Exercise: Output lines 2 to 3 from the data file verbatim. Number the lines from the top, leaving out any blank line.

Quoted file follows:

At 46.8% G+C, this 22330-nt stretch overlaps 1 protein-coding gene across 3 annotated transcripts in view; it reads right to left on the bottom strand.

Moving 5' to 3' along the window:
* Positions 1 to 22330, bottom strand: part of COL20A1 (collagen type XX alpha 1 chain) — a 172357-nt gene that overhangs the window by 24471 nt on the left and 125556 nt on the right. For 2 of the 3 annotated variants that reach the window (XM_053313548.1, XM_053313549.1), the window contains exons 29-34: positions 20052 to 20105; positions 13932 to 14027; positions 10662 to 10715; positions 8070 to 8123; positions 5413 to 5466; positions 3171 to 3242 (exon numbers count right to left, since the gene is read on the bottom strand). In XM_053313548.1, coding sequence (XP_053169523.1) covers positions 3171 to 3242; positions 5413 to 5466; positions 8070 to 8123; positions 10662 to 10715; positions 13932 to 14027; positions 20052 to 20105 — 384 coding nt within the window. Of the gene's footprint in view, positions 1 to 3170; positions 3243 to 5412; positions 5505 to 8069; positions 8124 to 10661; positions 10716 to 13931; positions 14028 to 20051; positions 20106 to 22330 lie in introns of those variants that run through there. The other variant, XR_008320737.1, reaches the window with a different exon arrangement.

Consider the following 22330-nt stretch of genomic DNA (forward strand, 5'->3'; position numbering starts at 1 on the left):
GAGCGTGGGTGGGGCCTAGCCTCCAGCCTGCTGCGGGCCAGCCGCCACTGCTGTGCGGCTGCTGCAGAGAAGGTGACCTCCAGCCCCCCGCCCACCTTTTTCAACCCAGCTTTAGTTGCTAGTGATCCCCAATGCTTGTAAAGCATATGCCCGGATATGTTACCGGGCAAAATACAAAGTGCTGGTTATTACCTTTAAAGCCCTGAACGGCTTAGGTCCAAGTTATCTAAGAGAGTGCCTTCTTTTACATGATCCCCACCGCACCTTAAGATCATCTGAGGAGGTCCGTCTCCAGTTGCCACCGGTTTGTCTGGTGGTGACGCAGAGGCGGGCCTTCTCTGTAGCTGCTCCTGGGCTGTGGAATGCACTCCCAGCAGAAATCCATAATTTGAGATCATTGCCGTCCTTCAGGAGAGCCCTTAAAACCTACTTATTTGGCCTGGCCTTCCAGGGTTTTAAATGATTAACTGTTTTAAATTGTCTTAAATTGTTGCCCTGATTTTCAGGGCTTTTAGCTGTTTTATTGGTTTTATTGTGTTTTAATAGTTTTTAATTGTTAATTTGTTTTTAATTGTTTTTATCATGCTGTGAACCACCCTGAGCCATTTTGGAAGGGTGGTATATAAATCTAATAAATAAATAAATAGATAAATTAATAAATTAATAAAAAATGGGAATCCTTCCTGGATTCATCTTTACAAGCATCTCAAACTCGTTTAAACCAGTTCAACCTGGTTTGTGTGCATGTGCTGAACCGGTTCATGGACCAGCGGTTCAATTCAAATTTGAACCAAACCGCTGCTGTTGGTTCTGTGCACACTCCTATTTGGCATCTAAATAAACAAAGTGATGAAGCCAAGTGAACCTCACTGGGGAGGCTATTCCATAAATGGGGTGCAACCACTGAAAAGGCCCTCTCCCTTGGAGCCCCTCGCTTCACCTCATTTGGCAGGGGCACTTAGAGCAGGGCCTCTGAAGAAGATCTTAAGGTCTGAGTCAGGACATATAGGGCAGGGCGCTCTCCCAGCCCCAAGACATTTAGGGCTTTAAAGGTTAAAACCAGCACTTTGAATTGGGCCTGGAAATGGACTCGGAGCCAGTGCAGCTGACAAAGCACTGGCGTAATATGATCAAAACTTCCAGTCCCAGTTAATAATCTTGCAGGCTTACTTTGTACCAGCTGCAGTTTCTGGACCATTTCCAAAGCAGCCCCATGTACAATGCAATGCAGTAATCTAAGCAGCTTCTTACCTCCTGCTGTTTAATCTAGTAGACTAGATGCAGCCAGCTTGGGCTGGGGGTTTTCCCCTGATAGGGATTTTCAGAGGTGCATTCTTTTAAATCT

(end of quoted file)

Moving 5' to 3' along the window:
* Positions 1 to 22330, bottom strand: part of COL20A1 (collagen type XX alpha 1 chain) — a 172357-nt gene that overhangs the window by 24471 nt on the left and 125556 nt on the right. For 2 of the 3 annotated variants that reach the window (XM_053313548.1, XM_053313549.1), the window contains exons 29-34: positions 20052 to 20105; positions 13932 to 14027; positions 10662 to 10715; positions 8070 to 8123; positions 5413 to 5466; positions 3171 to 3242 (exon numbers count right to left, since the gene is read on the bottom strand). In XM_053313548.1, coding sequence (XP_053169523.1) covers positions 3171 to 3242; positions 5413 to 5466; positions 8070 to 8123; positions 10662 to 10715; positions 13932 to 14027; positions 20052 to 20105 — 384 coding nt within the window. Of the gene's footprint in view, positions 1 to 3170; positions 3243 to 5412; positions 5505 to 8069; positions 8124 to 10661; positions 10716 to 13931; positions 14028 to 20051; positions 20106 to 22330 lie in introns of those variants that run through there. The other variant, XR_008320737.1, reaches the window with a different exon arrangement.